Unpaid Training Lawyers for Employees
Some employers do not pay their employees during training and some employers do not pay their employees for what they call an “extended job interview”. Both are illegal. All employees in Ontario must be paid at all times. The only time it is ok not to pay someone for work is when that individual is not actually an employee.
Whether someone is actually an employee depends on the circumstances. For example, bona fide independent contractors, volunteers and interns are not employees and need not be paid for training. However, it is very challenging for employers to prove an individual is an independent contractor or intern, and it doesn’t matter what the employer calls the individual. More often than not, the individual is actually an employee and must be paid at all times.
Generally, workers are independent contractors if their employer exerts little to no control over them, they own their tools of the trade, and they are in business for themselves, not the employer.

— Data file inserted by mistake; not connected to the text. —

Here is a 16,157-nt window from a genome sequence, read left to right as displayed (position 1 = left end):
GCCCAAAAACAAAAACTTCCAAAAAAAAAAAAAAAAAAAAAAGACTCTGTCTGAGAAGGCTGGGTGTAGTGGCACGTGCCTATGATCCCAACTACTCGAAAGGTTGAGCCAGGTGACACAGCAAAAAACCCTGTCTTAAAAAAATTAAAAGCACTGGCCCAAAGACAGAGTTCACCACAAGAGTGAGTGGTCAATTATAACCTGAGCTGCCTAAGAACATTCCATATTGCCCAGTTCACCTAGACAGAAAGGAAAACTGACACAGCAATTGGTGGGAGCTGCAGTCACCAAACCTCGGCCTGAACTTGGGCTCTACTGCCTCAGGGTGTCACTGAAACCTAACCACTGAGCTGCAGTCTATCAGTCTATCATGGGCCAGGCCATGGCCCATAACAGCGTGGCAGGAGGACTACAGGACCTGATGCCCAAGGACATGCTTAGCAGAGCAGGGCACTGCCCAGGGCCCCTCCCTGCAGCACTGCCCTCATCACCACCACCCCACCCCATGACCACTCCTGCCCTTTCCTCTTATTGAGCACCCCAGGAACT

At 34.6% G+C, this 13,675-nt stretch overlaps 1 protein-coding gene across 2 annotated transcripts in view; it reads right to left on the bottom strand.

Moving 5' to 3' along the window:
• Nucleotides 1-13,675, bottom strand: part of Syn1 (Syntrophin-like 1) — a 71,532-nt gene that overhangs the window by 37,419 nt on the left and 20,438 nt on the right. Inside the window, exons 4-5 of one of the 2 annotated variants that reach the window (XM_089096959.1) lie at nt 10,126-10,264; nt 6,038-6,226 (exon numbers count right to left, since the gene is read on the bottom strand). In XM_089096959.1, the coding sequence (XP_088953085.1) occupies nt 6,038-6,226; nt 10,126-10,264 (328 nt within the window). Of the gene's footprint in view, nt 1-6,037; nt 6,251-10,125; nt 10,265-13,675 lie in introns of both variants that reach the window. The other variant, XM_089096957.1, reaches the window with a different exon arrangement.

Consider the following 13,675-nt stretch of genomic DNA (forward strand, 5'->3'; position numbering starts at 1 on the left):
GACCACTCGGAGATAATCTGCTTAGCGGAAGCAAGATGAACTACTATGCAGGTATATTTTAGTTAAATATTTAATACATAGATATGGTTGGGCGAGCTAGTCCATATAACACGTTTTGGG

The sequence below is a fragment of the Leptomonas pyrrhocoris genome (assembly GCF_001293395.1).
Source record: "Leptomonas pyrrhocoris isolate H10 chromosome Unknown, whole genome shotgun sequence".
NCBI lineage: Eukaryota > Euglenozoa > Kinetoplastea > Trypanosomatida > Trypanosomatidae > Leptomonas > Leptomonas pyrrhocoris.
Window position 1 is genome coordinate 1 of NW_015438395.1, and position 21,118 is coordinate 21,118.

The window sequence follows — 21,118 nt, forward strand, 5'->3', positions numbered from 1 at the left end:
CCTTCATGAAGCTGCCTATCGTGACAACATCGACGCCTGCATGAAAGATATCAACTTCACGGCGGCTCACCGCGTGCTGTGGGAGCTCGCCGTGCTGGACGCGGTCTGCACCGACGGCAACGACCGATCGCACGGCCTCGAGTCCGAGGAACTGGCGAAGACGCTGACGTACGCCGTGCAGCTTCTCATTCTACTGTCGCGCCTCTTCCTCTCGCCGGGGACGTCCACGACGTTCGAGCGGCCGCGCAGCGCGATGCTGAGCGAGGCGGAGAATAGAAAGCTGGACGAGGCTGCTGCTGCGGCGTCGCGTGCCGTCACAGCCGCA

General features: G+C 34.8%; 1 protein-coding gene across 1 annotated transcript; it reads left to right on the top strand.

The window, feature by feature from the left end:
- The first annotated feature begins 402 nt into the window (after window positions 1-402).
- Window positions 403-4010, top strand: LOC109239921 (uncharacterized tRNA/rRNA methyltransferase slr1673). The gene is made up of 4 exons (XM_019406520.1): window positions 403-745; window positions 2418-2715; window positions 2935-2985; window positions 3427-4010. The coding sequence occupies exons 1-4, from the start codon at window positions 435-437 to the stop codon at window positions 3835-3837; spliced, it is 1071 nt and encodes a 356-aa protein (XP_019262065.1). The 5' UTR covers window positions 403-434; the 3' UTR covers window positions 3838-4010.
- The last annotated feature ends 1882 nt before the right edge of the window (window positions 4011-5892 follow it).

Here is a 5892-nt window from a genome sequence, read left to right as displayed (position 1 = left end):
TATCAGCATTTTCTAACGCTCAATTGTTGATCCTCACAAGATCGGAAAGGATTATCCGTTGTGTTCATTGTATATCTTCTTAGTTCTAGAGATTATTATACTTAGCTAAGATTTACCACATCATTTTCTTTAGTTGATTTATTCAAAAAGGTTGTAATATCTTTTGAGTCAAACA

Workers are volunteers if the person performing the services views the arrangement as being pursuant to his pursuit of a charitable-like activity, not a livelihood, and whether an economic imbalance between the two parties was a factor in structuring the arrangement.
Workers are interns if the training received by the intern is similar to that which is given in school; the training is for the benefit of the individual; the business providing the training derives little, if any, benefit from the activity of the individual while he or she is being trained; the individual does not displace employees of the person providing the training; the individual is not accorded a right to become an employee of the person providing the training; and the individual is advised that he or she will receive no remuneration for the time that he or she spends in the training.
In summary, employers do not have to pay workers for training if, and only if, the workers are true independent contractors, interns or volunteers.